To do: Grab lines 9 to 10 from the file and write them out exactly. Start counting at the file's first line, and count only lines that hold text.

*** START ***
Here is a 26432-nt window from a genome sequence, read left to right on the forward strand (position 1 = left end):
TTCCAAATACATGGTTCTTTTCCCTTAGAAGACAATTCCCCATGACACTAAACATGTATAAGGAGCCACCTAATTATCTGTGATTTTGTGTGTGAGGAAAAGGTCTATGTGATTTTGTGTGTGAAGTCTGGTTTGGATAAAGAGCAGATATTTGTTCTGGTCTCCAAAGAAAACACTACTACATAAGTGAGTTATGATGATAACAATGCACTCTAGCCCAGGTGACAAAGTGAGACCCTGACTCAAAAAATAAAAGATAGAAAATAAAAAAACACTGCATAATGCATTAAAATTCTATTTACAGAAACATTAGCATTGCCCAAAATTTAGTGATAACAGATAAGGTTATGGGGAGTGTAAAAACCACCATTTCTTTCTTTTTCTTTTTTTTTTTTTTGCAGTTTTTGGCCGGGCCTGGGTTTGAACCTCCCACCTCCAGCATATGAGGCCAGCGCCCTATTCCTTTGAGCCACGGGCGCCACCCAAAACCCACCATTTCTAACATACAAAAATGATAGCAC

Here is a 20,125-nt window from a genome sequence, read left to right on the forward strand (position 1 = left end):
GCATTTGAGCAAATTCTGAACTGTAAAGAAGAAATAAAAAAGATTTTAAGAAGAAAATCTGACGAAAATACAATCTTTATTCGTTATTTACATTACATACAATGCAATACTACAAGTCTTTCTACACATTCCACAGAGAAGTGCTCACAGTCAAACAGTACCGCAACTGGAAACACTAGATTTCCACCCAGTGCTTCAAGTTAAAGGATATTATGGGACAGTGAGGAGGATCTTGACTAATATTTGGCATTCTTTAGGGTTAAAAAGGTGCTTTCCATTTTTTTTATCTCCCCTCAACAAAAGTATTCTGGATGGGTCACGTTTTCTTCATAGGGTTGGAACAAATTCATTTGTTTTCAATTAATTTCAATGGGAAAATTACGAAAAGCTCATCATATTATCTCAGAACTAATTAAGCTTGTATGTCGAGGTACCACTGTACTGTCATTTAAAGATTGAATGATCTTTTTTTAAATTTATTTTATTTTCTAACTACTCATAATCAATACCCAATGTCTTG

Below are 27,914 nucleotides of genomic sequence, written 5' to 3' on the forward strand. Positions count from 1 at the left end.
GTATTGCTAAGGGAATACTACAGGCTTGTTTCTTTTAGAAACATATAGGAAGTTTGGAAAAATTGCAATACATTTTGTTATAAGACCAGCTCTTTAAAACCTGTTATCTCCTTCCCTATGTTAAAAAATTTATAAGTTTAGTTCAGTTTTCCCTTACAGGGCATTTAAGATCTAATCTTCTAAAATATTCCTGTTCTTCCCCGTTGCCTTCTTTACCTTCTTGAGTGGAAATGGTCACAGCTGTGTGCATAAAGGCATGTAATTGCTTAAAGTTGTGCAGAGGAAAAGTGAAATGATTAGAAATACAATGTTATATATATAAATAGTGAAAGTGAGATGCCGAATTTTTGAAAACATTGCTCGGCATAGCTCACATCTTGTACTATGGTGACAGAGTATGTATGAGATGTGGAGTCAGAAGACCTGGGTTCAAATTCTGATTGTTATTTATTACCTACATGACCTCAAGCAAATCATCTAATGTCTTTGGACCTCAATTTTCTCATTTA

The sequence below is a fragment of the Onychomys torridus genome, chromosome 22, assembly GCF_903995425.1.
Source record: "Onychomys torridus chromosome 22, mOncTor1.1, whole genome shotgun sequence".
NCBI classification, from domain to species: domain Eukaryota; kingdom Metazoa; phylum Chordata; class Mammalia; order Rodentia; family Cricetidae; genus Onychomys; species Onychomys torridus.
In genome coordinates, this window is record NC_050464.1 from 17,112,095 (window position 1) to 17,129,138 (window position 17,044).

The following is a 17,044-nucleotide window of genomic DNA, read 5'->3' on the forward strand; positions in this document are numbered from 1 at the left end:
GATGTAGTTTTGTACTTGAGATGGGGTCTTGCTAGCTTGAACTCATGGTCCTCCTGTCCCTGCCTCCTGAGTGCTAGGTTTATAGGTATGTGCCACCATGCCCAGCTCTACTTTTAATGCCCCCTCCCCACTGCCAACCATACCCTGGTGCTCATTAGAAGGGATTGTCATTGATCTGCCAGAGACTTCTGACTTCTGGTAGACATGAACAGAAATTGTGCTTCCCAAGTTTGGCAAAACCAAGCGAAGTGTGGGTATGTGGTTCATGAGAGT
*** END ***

NCBI classification, from domain to species: domain Eukaryota; kingdom Metazoa; phylum Chordata; class Mammalia; order Rodentia; family Cricetidae; genus Onychomys; species Onychomys torridus.
In genome coordinates, this window is record NC_050464.1 from 17,112,095 (window position 1) to 17,129,138 (window position 17,044).